“Chapter One bolts from its gate at a sprint, a titillating glimpse at the accomplished end game of this real-life hustle enacted by scientists. The rush of flashing blurs and whirs of a Las Vegas night. Computers in shoes, electronic impulses flicking surreptitiously between co-conspirators, and a hoard of chips amassing on the table before them. This is Ocean’s Eleven for geeks; the Rat Pack with logic and tireless endeavour in place of ice-cold nerves and overblown swagger. It whirls the reader into this set-up without apology, boldly risking the alienation of those who can’t cope with more advanced electronics and computer terminology. This is my kind of book. Intrigue. Science. The small guys with restless initiative versus the state-endorsed bully-boys. Stealing wealth from the rich to feed the minds of the curious.”

“Chapter Two rips me from the seedy, gluttonous belly of Las Vegas, and drops me into the measured sobriety of some backwater mining town in New Mexico. I feel like a child presented with a river of ice cream and chocolate flakes, but told that he can’t have any until the mountain of sprouts in front of it has been eaten.  It’s not the sudden change of scenery that unseats my galloping expectations, but a fumbled switch of voice and pace. From the bustling, neon-lit excess and rapidfire flurry of gambling chips, the narrative slams on its emergency brakes and clatters to a standstill, the author resorting to a list of Silver City‘s obtuse historical events and geographical features, name-dropping the likes of Billy the Kid and Herbert Hoover for exposition.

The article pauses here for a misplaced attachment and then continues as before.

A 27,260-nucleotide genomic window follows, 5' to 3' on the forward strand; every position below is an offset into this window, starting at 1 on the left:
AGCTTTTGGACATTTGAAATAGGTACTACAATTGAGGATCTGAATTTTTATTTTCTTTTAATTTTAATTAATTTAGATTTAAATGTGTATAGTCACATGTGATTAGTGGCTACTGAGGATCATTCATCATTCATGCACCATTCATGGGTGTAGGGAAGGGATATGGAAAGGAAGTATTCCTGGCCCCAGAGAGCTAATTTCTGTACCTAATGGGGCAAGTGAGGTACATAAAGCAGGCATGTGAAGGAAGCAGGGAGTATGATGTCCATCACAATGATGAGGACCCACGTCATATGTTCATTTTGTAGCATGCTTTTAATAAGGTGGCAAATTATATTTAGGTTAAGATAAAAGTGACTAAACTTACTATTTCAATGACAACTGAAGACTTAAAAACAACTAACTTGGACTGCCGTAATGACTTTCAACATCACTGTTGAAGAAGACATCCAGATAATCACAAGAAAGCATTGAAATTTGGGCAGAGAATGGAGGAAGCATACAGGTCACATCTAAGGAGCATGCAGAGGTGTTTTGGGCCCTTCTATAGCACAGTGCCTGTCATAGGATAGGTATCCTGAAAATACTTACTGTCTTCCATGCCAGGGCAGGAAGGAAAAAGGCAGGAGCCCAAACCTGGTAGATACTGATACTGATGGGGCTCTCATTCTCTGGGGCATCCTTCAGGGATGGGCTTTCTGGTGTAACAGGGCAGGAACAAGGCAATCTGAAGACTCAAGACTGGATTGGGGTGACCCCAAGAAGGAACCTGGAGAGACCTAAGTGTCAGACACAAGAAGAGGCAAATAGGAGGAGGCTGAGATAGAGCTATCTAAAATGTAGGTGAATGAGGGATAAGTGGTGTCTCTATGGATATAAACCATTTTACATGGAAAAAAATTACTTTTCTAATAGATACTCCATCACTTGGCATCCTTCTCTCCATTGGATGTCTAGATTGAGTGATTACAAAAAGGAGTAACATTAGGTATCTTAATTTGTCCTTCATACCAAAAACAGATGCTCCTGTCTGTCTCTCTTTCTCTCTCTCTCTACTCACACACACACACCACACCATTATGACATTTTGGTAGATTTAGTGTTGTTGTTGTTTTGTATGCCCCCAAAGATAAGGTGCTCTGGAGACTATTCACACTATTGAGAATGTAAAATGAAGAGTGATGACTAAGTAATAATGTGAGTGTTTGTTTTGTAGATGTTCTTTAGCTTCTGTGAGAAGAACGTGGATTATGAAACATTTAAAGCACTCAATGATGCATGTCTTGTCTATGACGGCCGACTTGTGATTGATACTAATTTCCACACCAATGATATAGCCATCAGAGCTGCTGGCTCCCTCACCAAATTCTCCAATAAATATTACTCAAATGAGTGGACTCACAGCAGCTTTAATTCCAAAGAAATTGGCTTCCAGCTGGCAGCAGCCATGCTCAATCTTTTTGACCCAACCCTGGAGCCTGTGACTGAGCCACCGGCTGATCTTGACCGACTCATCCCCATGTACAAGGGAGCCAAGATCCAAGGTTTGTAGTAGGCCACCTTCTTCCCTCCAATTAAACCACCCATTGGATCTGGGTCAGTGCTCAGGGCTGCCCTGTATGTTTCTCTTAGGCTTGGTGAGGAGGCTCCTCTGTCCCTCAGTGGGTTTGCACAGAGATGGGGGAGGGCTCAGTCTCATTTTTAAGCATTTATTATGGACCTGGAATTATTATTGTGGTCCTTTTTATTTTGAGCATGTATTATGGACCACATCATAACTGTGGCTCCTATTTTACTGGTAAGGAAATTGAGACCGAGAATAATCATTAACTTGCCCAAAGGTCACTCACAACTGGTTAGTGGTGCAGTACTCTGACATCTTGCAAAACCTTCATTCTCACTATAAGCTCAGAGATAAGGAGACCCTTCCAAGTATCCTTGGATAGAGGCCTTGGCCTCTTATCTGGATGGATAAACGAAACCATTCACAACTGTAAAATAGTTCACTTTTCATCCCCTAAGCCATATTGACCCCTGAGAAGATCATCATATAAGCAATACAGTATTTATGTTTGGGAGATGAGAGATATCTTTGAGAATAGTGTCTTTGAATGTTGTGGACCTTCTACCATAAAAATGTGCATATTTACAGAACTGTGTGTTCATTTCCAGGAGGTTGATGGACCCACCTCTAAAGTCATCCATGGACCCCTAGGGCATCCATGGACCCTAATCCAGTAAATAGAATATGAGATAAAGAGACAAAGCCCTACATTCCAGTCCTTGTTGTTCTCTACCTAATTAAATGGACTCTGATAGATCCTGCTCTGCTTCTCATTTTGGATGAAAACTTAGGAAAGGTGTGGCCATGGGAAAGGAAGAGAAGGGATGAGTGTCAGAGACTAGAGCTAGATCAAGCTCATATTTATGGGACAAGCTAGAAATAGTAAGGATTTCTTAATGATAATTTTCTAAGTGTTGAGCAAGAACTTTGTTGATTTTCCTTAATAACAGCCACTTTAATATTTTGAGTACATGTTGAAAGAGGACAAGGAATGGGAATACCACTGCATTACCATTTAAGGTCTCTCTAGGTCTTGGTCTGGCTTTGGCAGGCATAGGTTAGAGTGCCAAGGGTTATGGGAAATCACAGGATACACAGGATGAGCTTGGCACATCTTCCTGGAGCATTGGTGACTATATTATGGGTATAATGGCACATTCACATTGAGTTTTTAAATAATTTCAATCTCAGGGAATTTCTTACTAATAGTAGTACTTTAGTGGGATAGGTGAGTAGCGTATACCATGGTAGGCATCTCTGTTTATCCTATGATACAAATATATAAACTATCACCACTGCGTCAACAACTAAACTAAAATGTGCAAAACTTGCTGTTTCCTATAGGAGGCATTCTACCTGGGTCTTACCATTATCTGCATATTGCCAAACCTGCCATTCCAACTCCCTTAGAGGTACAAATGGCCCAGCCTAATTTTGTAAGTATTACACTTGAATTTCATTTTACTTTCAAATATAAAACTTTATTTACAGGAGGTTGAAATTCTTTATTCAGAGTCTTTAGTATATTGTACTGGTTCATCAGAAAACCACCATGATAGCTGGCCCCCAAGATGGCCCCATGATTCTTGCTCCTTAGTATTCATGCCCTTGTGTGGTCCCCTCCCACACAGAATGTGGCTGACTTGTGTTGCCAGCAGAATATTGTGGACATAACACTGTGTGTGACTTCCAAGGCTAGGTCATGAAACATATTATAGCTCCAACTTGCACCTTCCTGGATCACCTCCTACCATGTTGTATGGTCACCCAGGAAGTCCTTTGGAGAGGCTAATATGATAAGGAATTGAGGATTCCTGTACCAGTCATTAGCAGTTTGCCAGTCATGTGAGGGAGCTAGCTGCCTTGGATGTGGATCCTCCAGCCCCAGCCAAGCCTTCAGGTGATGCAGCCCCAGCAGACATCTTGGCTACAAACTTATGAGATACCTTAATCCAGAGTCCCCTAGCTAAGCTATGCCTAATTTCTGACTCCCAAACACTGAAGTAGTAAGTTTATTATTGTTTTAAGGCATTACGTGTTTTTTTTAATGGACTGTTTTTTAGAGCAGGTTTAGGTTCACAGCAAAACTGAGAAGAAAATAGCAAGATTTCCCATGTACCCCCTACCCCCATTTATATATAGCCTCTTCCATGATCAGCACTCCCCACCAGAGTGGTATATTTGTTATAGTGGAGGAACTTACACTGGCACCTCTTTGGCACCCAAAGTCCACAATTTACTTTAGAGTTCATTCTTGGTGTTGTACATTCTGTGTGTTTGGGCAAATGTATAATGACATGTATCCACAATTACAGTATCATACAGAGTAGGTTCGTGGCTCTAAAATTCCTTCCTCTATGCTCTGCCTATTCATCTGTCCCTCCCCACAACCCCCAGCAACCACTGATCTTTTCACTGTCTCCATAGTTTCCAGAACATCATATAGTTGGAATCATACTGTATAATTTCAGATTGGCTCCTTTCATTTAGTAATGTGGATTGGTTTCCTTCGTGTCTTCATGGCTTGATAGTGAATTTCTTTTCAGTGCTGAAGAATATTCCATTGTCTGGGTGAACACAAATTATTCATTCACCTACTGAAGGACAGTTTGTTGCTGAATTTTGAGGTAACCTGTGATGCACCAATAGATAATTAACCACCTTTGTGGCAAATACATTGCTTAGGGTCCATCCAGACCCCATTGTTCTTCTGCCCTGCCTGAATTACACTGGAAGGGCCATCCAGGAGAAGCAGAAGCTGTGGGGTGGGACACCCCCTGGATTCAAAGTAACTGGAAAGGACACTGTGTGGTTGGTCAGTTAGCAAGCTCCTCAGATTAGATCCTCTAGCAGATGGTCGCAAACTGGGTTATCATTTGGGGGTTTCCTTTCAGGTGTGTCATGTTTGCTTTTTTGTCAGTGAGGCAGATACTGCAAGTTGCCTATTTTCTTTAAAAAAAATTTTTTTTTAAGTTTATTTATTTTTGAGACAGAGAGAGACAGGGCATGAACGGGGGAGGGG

“This has nothing to do with casinos, science or Las Vegas. I’ve been shown the glorious future, then pulled backwards through time and space to listen to the idle muttering of random entries from a local tourist directory. I follow, blindly and disinterestedly, the lecture’s ambling wake for two more pages, until the name of someone mentioned in Chapter One finally provides me with an anchor point.”

Note to self: If a story requires a measured pace to reveal its depth, then begin it with a measured pace. Don’t give false expectations. Don’t lay out a comfortable rug for the reader’s feet and then pull it out from under them, particularly if that rug is spun from the cloth of forthcoming narrative. After this, I’m not so interested in where the story is going as much as I am in getting there faster.

“Once this aimless history lesson comes to an end, a recognisable narrative takes shape and my clouds of confusion and irritation disperse. The book, far from being a pure dramatisation of real events as the first chapter suggests, is actually a documentary. There is narration about characters and events, followed by a soundbite from one of the people mentioned, more description, another soundbite, and the occasional break-out into technical history or background. For example, there’s a whole chapter devoted to the history of computing, and another to chaos theory. This may give the impression that the book is ploddingly formulaic, but it isn’t.  After that crunching change of tone, I just needed the reassurance of a definite structure to recalibrate my expectations and appreciate the book in the manner intended by the author. Having recognised this pattern of verisimilitude, as used in so many television documentaries, I’m content to let the story absorb me again.  One dilemma continues to distract me, though. What will happen when the writer (currently taking a back seat as third-person narrator) finally turns up in the tale? Will this herald another switch to first person or is he going to have to interview himself?”